Many blogs like to organize content by date, which is only useful if you know the month and year that a posted was written. Dates tell nothing about the topic or category, as a result may leave readers unfulfilled. Instead, organize you blog by topic or category.
Although a topical navigation gives your users a streamlined approach to your postings, you can add other tools to help guide them to your most recently published or popular posts, which is a great way to ensure older posts don’t disappear.
Style Guides & Branding
If a blog is integrated into a company site, it needs to blends appropriately into the site,even it’s hosted somewhere else. Your reader shouldn’t know that they’ve left the site at all, which means all branding must be consistent, including font and font size.
Branding isn’t just fonts and colors. Whether it’s a CEO or sales representative, it should be clear to the reader who is writing.
As Jakob Niesen explains, it’s not merely enough to give a name and a job title. Readers want to know more:
It's a simple matter of trust. Anonymous writings have less credence than something that's signed. And, unless a person's extraordinarily famous, it's not enough to simply say that Joe Blogger writes the content. Readers want to know more about Joe. Does he have any credentials or experience in the field he's commenting on? (Even if you don't have formal credentials, readers will trust you more if you're honest about that fact, set forth your informal experience, and explain the reason for your enthusiasm.)
The same applies to guest bloggers, whose presence may help to bring new perspectives and ideas.
Comments & Conversation
Allow comments and respond to comments. Blogs are conversations, not monologues.
By turning comments off, the Web 2.0, social media and social marketing aspects of your blog are effectively lost. Comments enrich your thoughts and take you to a higher level of analysis, allowing you and your company to benefit from additions, corrections, tips, and other feedback from readers. Most importantly, to encourage comments, don’t require sign in.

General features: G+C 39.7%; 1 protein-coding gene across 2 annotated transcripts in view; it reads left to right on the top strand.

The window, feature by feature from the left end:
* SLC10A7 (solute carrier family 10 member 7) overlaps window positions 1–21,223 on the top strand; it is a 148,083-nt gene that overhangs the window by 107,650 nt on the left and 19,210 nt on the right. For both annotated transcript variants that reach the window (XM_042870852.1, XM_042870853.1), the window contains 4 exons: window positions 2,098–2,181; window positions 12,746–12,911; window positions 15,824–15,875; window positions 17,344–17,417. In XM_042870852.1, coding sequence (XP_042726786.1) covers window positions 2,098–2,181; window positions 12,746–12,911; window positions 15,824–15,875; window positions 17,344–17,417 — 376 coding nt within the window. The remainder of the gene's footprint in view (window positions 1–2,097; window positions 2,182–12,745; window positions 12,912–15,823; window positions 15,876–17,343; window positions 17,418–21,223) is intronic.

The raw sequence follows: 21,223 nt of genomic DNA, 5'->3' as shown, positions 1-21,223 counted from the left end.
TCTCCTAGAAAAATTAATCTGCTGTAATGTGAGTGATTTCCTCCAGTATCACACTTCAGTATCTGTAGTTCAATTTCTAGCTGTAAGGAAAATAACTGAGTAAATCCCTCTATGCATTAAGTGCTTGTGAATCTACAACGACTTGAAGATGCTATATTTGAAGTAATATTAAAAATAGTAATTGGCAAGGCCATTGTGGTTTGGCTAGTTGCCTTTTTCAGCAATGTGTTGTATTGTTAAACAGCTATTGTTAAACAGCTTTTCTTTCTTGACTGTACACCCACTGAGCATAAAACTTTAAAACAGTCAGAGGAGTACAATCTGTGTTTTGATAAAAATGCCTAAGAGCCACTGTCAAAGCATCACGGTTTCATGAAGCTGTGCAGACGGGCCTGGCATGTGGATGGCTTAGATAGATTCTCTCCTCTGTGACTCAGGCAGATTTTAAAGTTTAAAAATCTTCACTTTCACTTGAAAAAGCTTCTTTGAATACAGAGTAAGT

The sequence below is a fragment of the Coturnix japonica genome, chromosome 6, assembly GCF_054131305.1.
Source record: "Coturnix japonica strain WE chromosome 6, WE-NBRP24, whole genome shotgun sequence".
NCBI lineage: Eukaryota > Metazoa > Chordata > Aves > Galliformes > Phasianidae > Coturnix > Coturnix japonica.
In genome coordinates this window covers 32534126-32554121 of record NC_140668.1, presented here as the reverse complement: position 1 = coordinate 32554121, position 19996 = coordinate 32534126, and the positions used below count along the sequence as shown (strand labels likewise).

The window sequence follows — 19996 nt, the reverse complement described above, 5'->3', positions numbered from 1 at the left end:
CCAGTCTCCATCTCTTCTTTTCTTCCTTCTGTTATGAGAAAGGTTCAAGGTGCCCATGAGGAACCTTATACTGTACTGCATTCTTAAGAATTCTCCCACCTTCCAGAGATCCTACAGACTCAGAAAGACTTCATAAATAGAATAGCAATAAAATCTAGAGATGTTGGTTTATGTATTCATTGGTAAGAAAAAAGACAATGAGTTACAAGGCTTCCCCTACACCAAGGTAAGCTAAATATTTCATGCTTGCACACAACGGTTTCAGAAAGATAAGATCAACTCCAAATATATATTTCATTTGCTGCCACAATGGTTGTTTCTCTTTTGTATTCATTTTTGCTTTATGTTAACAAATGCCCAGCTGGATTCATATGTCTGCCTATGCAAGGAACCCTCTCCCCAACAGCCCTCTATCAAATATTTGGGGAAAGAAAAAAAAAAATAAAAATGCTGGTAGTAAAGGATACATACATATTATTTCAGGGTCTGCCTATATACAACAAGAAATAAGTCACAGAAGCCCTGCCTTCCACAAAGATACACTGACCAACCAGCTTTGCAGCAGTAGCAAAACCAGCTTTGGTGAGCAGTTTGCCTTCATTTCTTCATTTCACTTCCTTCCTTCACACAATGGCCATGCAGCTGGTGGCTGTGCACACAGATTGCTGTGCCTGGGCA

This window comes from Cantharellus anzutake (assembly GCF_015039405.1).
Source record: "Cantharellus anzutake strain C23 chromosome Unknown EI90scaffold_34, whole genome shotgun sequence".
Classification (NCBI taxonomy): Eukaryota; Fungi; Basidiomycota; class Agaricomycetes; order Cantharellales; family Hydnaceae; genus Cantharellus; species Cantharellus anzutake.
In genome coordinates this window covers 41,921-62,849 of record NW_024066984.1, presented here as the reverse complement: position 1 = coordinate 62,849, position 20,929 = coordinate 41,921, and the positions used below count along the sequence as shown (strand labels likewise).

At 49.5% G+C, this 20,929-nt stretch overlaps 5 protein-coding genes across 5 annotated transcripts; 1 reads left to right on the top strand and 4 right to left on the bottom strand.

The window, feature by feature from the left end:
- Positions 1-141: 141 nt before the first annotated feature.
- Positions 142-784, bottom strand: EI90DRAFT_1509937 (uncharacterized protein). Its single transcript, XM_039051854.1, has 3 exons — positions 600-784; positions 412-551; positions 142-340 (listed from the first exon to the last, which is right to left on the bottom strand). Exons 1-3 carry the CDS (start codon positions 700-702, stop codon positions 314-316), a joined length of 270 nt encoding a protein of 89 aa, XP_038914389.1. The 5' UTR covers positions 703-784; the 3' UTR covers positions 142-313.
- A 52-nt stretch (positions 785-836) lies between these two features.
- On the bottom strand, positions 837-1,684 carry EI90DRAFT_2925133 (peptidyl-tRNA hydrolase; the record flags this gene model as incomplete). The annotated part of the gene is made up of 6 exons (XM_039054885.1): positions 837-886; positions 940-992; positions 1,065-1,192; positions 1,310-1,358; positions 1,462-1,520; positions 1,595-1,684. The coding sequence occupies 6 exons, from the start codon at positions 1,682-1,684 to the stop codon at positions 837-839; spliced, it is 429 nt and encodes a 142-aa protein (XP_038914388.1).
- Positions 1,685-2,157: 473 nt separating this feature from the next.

3. Engage Your Visitors
With content outlined and laid out appropriately and strategically, it's time to deploy a marketing strategy that helps you share and engage with your visitors.
Let Others Share Content & Subscribe
With so many blogs to read, most are discovered indirectly through social media platforms, like Twitter, Facebook, Digg, Reddit, and Stumbleupon. Therefore, to help new readers discover your blog, make it easy for others to share posts. By including the ability to retweet, Like or choose from a variety of social bookmarking buttons, your blog’s content can be pushed out to the web easily in attempt to pull new readers back to your site.
Additionally, allow users to subscribe to your feed by placing an orange RSS button in a highly visible location. Route your feed through Feedburner so you can keep track of your subscribers, as well as offer an e-mail subscription option.
Cross Post Your Content (in Moderation)
Readers will connect with your blog through multiple channels, depending upon their demographic and interests. By adding a Facebook page or Twitter handle, you can help spread the word about your posts and help establish your authority as a blogger.
However, too much information can drive readers away. Automating your blog’s feed to one platform is okay; automating it to several is overkill.
In addition, different social media platforms serve different needs. Be sure that your content is appropriately incentivized so as to “tease” your reader into visiting your blog.
Search Your Site
By added search functionality for your blog, you can ensure that readers can find what they need in case navigation and other links fail them. As well, by monitoring your blog’s analytics you can see what words readers are using to find content on and off your site. Such knowledge can be used to refine the keywords, categories and other meta data used.
By focusing on your blog's content, layout and marketing strategies, not only will readers be more inclined to read what you have to say, they'll be more engaged and eager to share what they learn with others.
The usability of a blog is just as much about facilitating a conversation as it is about the user experience. By improving all areas, a blog can be transformed dramaticaly.